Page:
A National Economic Crisis Consultative Council (NECCC) representing a cross-section of Malaysians, such as political parties, academicians, professions, NGOs should be formed to provide the government with public feedbacks on the national economic crisis


Speech
- GAA National Conference
by Lim Kit Siang

(Ipoh, Sunday): The Government Austerity Audit (GAA) National Conference on government austerity, accountability and transparency is an important initiative of the people to reassert some control over their own destiny.

The GAA sets out to be the eyes, ears and the voice of the people to ensure that all avoidable government waste, extravagance, inefficiency, red-tape, abuse of power, malpractices and corruption are exposed and rooted out so that Malaysian will have a lean, dynamic, productive and committed public service.

In the recent issue of the Far Eastern Economic Review, the executive director of the National Economic Action Council (NEAC) Tun Daim Zainuddin said Malaysia was facing "the worst crisis since the Second World War" and that the "primary task of the NEAC is to restore confidence".

Daim’s comments are significant for two reasons:Discerning Malaysians would have noticed that the words "economic crisis" have not appeared in the local mass media in the past few months, having become the new "sensitive" words in the country. In their stead, government leaders and the local mass media use the anodyne term "economic problems", and this is why MCA organise seminars not on the nation’s "economic crisis" but "economic problems".

Secondly, it is a sad commentary that eight months into the national economic crisis, we are still talking about restoration of confidence as the "first primary task" although the Prime Minister is already talking about national economic recovery in six months – which is of course bested by his Transport Minister, the MCA President, who forecast economic recovery in three months.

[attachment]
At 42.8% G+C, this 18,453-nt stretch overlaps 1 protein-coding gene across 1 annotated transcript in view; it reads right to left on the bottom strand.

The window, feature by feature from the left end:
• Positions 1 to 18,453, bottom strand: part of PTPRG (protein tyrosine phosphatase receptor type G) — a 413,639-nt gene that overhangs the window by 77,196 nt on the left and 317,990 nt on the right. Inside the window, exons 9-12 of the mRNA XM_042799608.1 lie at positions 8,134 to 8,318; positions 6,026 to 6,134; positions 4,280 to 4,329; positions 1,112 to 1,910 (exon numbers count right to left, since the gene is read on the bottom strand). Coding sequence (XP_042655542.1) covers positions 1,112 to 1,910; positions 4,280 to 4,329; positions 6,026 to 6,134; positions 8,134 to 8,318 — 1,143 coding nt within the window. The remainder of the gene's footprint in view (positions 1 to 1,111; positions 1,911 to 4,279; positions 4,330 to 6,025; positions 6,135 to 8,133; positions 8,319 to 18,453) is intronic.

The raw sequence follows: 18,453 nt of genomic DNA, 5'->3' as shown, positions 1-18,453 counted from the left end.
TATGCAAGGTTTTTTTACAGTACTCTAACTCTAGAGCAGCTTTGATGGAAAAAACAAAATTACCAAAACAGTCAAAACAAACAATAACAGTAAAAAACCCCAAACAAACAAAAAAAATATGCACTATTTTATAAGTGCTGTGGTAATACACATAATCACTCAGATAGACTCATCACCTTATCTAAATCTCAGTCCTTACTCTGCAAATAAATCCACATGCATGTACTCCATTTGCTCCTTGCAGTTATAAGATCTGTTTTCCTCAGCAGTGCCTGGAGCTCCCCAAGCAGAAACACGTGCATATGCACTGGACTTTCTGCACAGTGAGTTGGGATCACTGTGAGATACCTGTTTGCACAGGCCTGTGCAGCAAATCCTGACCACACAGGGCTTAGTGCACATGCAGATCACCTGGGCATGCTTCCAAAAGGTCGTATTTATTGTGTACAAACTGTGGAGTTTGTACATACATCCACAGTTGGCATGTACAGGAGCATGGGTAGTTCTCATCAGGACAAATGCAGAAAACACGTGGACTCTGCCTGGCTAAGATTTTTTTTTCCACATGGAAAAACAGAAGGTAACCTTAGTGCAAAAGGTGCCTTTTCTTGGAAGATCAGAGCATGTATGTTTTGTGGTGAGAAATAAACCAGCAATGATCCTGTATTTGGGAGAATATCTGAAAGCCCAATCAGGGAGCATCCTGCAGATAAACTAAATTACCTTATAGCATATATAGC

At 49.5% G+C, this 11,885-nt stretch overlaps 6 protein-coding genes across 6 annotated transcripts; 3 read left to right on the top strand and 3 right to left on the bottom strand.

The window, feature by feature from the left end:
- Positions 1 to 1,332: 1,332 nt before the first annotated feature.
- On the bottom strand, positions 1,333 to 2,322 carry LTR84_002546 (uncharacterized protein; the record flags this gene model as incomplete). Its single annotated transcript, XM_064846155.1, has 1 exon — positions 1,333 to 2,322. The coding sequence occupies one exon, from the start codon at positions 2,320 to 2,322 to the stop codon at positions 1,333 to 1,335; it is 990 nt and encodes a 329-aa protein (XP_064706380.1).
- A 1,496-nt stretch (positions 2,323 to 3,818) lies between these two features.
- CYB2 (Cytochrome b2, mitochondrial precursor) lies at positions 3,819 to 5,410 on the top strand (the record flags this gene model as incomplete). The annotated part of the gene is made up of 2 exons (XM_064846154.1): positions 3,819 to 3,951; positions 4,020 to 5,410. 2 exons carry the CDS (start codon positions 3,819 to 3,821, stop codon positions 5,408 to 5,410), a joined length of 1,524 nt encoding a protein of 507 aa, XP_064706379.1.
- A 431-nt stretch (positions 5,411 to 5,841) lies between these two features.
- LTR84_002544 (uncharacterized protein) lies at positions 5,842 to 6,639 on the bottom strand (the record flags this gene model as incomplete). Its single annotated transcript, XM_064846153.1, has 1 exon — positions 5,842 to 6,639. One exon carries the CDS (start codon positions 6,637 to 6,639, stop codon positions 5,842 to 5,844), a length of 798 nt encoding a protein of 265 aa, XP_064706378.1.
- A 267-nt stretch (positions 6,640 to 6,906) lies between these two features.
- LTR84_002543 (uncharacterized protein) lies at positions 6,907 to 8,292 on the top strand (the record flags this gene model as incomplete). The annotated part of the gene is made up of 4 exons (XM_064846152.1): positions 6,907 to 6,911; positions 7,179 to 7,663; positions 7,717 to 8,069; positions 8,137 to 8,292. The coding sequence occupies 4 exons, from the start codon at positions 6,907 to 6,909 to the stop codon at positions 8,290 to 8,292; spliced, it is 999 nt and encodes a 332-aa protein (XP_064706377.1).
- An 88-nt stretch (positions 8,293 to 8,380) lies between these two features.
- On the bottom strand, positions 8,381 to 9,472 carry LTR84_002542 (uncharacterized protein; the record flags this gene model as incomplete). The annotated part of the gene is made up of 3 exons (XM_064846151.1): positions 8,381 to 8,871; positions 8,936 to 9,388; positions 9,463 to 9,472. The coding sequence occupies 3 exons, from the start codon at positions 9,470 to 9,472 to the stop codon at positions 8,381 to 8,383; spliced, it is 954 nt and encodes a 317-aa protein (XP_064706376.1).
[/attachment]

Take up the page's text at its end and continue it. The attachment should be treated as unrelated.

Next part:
In actual fact, it is no more six months or three months, but four-and-a-half months or one-and-a-half months for economic recovery, as it was six weeks ago that the Prime Minister first talked about a six-month economic recovery in his TV3 Malaysia Hari Ini live telecast on January 9.

The latest issue of the Far Eastern Economic Review (February 26, 1998), in its Asian Executives Poll, asked "Is the worst over in Asia’s economic crisis" and the majority of 60.5% of business leaders polled across the region answered in the negative.

This is the country breakdown of the poll to the question: "Is the worst over in Asia’s economic crisis?"

Yes (%)

No (%)

Taiwain

64.7

35.3

Malaysia

53.8

46.2

Hong Kong

50

50

Japan

41.7

58.3

Singapore

35.5

64.5

Thailand

35.3

64.7

Australia

33.3

66.7

Philippines

32

68

South Korea

22.2

77.8

Indonesia

20

80

Overall, the majority of the Asian executives polled (79.2%) believe that the early February bounce in the region’s bourses was the result of misplaced optimism.

The result of the poll to the question "Have Asian governments carried out enough economic reforms to justify the optimism displayed by the region’s stockmarkets in early February?" were as follows:

Yes (%)

No (%)

Malaysia

42.3

57.7

Taiwan

33.3

66.77

Indonesi

26.7

73.33

Philippines

19.2

80.88

Australia

16.7

83.3

Thailand

16.7

83.3

Singapore

16.1

83.9

Japan

13

87

Hong Kong

12.5

87.5

South Korea

5.6

94.4

To the third question, "Which country – Thailand, Malaysia, Indonesia or South Korea – has gone farthest in reforming its economy in recent months", overall, 51.6% pick South Korea, 23.4% Thailand, 22.3% Malaysia and just 2.7% Indonesia. Malaysia scored well in the fourth question, "Which country – Thailand, Malaysia, Indonesia or South Korea – is now most attractive for investment?", as overall, 41.9% of business leaders polled across the region pick Malaysia, 29.6% Thailand, 22.6% South Korea and only 5.9% Indonesia – but this does not mean that 41.9 per cent of international investments in Asia is coming to Malaysia!